Wednesday, June 17, 2009
Films I Love #35: Caché (Michael Haneke, 2005)
Michael Haneke's Caché boasts a thriller premise worthy of Hitchcock (or David Lynch, whose Lost Highway may have inspired the conceit). A French bourgeois couple, Georges (Daniel Auteuil) and Anne (Juliette Binoche), begin receiving mysterious videotapes at their home, tapes that mostly just show the exterior of their house in long, static views. The film's famous opening is a lengthy, silent view of a street scene, with eventually voices talking over it, expressing impatience that nothing is happening, a metafictional nod to ADD-afflicted modern cinema audiences. Only when the view is literally rewound is it revealed that this is a videotape, and that the voices are those of Georges and Anne as they try to figure out who sent this tape to them and why. This mystery drives the film, but it soon becomes clear that Haneke is not interested in providing a solution or treating this story like a conventional thriller. He's much more interested in the way this situation opens up windows into Georges' past, specifically calling up long-suppressed memories of an incident that occurred during his childhood. Through these videotapes, Georges reunites with Majid (Maurice Bénichou), an Algerian who as a boy lived for a time with Georges and his parents. Due to childish jealousy and insecurity, the young Georges told a lie that got Majid ejected from their family, essentially ruining the boy's chances for a better life beyond his immigrant status. This incident, nearly forgotten by Georges in his adult life, has never faded away from Majid's mind; he has nursed these wounds ever since. Haneke is probing at the intricacies of immigration and the failure of French political and social life to engage with the country's imperialist past, and especially the Algerian War.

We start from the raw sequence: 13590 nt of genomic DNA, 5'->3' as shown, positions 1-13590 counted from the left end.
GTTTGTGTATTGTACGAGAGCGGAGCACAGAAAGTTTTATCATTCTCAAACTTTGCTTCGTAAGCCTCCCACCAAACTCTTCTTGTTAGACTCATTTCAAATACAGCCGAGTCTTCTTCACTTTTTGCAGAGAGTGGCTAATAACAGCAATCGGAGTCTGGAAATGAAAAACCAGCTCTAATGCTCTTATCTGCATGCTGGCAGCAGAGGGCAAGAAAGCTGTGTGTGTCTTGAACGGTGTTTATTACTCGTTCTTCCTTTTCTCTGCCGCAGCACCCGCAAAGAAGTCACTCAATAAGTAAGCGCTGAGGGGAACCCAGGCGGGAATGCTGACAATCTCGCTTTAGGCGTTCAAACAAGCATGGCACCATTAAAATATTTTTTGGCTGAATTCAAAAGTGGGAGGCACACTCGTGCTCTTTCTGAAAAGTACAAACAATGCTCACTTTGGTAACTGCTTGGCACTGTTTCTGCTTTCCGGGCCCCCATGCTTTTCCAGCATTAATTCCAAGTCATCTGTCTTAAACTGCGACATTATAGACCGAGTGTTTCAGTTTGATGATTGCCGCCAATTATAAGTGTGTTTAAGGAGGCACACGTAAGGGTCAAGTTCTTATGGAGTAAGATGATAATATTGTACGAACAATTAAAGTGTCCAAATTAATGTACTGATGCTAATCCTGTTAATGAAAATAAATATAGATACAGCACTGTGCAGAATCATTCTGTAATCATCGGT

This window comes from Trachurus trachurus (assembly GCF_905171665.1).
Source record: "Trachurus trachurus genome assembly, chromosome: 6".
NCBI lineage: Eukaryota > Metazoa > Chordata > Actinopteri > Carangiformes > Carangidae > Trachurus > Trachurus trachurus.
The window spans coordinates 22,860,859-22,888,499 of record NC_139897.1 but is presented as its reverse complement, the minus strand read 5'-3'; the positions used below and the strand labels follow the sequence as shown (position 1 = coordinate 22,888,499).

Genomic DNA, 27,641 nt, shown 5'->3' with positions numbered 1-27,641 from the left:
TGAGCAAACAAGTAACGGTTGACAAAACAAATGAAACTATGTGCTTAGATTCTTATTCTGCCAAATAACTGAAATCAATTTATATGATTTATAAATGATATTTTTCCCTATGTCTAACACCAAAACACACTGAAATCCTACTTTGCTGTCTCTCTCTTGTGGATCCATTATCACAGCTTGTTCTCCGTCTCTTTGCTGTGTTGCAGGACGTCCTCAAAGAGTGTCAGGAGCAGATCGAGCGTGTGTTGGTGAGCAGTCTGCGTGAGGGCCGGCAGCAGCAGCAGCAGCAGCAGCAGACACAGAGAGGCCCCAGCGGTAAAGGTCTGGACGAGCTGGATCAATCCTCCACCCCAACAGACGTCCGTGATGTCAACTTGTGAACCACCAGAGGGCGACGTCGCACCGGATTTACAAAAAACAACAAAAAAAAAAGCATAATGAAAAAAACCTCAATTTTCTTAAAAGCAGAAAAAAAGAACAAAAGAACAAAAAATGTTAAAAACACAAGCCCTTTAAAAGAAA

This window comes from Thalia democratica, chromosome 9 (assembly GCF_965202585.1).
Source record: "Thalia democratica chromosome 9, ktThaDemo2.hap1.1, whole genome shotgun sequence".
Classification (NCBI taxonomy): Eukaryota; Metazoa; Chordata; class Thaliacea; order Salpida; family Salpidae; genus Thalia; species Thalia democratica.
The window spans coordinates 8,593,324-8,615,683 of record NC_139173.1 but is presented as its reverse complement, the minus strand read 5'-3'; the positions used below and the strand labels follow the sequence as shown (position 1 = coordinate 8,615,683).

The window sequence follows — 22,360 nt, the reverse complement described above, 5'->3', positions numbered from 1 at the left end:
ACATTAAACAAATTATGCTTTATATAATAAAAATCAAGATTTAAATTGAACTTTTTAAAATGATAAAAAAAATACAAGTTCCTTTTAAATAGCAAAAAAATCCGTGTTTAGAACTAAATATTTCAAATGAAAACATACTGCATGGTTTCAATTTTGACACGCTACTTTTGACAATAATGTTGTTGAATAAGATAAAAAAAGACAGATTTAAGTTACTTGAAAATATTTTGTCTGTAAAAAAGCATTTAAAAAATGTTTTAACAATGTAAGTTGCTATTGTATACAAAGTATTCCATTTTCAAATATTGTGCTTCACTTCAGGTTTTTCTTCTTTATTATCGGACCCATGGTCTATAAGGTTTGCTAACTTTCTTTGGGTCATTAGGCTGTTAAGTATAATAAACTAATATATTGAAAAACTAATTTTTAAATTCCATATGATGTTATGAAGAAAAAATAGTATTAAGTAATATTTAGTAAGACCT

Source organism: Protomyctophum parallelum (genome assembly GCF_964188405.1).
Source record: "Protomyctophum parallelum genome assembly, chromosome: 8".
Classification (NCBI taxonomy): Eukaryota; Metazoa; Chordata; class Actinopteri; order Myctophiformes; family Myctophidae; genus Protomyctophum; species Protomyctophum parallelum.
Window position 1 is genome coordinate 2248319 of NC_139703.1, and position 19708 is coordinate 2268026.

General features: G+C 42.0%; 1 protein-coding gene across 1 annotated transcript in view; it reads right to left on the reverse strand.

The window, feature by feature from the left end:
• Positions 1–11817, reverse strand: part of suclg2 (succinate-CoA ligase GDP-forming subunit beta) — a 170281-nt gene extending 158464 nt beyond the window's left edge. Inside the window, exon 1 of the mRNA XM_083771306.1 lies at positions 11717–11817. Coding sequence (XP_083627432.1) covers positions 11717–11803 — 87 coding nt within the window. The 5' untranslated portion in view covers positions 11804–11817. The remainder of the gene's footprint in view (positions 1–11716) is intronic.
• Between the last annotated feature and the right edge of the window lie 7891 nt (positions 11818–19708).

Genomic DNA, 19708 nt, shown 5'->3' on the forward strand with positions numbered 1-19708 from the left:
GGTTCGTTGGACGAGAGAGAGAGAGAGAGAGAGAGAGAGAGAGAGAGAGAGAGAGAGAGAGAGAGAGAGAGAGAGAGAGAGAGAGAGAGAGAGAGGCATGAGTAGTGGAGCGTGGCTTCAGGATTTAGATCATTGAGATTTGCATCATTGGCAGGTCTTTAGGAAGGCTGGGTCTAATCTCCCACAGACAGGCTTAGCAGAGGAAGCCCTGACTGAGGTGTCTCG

As the videotapes keep appearing at Georges' door, his struggles become an allegory for the difficulties of dealing with issues of race, immigration and social status. For Georges, the past has been repressed. He has allowed his own actions to become remote from himself, to be dismissed from his mind, with little thought for the concrete effect that his childish lie has had on another man's life and opportunities. As a ward of an affluent white, native French family, Majid's life would doubtless have been much different than it turned out to be, and this is the central fact of the film, a fact that Georges is reluctant to address. But the videotapes increasingly make it difficult for him to avoid these uncomfortable truths. Haneke, always interested in media and documentation, sees video as an aid to memory, a way of confronting long-suppressed ideas. This is why his characteristic objective stance, embodied in his long takes and observational distance from his characters, is not cold or off-putting but paradoxically a way of getting closer to the truth, of not flinching away from even images that are difficult to watch and deal with. The film's notorious ending, in which the questions raised by the narrative are not resolved but left dangling in the most startling fashion, is not a dodge for Haneke. He wants to raise more questions than he answers here, to get people thinking about their own complicity in the routine injustices of the world. But he also wants to provide a measure of hope, as he does in the film's oblique final shot, which presents, hidden within its cluttered frame, a possibility of conversation and reconciliation, a suggestion that the crimes of previous generations can be addressed by the current generation.